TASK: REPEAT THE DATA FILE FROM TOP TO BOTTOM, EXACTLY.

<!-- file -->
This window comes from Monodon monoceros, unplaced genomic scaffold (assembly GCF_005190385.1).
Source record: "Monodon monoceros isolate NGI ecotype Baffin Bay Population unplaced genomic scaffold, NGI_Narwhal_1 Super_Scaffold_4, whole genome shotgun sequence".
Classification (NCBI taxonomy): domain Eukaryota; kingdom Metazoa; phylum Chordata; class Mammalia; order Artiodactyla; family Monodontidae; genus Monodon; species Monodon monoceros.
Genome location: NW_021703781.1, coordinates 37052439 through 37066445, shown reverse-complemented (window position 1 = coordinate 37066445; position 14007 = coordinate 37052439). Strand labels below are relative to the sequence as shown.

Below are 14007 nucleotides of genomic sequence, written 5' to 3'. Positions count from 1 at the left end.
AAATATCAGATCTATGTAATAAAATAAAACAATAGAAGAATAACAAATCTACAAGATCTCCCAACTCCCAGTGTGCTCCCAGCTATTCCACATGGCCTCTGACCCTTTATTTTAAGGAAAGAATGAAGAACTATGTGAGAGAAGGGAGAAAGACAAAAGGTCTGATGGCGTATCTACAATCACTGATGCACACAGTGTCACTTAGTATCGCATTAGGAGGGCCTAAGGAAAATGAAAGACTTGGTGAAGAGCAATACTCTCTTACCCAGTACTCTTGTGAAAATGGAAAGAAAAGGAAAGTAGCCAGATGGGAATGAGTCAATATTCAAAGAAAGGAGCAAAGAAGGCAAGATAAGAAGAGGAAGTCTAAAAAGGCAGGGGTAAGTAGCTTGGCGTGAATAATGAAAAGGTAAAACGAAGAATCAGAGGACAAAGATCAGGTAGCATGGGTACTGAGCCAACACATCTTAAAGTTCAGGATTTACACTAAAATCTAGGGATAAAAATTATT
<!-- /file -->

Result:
This window comes from Monodon monoceros, unplaced genomic scaffold (assembly GCF_005190385.1).
Source record: "Monodon monoceros isolate NGI ecotype Baffin Bay Population unplaced genomic scaffold, NGI_Narwhal_1 Super_Scaffold_4, whole genome shotgun sequence".
Classification (NCBI taxonomy): domain Eukaryota; kingdom Metazoa; phylum Chordata; class Mammalia; order Artiodactyla; family Monodontidae; genus Monodon; species Monodon monoceros.
Genome location: NW_021703781.1, coordinates 37052439 through 37066445, shown reverse-complemented (window position 1 = coordinate 37066445; position 14007 = coordinate 37052439). Strand labels below are relative to the sequence as shown.

Below are 14007 nucleotides of genomic sequence, written 5' to 3'. Positions count from 1 at the left end.
AAATATCAGATCTATGTAATAAAATAAAACAATAGAAGAATAACAAATCTACAAGATCTCCCAACTCCCAGTGTGCTCCCAGCTATTCCACATGGCCTCTGACCCTTTATTTTAAGGAAAGAATGAAGAACTATGTGAGAGAAGGGAGAAAGACAAAAGGTCTGATGGCGTATCTACAATCACTGATGCACACAGTGTCACTTAGTATCGCATTAGGAGGGCCTAAGGAAAATGAAAGACTTGGTGAAGAGCAATACTCTCTTACCCAGTACTCTTGTGAAAATGGAAAGAAAAGGAAAGTAGCCAGATGGGAATGAGTCAATATTCAAAGAAAGGAGCAAAGAAGGCAAGATAAGAAGAGGAAGTCTAAAAAGGCAGGGGTAAGTAGCTTGGCGTGAATAATGAAAAGGTAAAACGAAGAATCAGAGGACAAAGATCAGGTAGCATGGGTACTGAGCCAACACATCTTAAAGTTCAGGATTTACACTAAAATCTAGGGATAAAAATTATT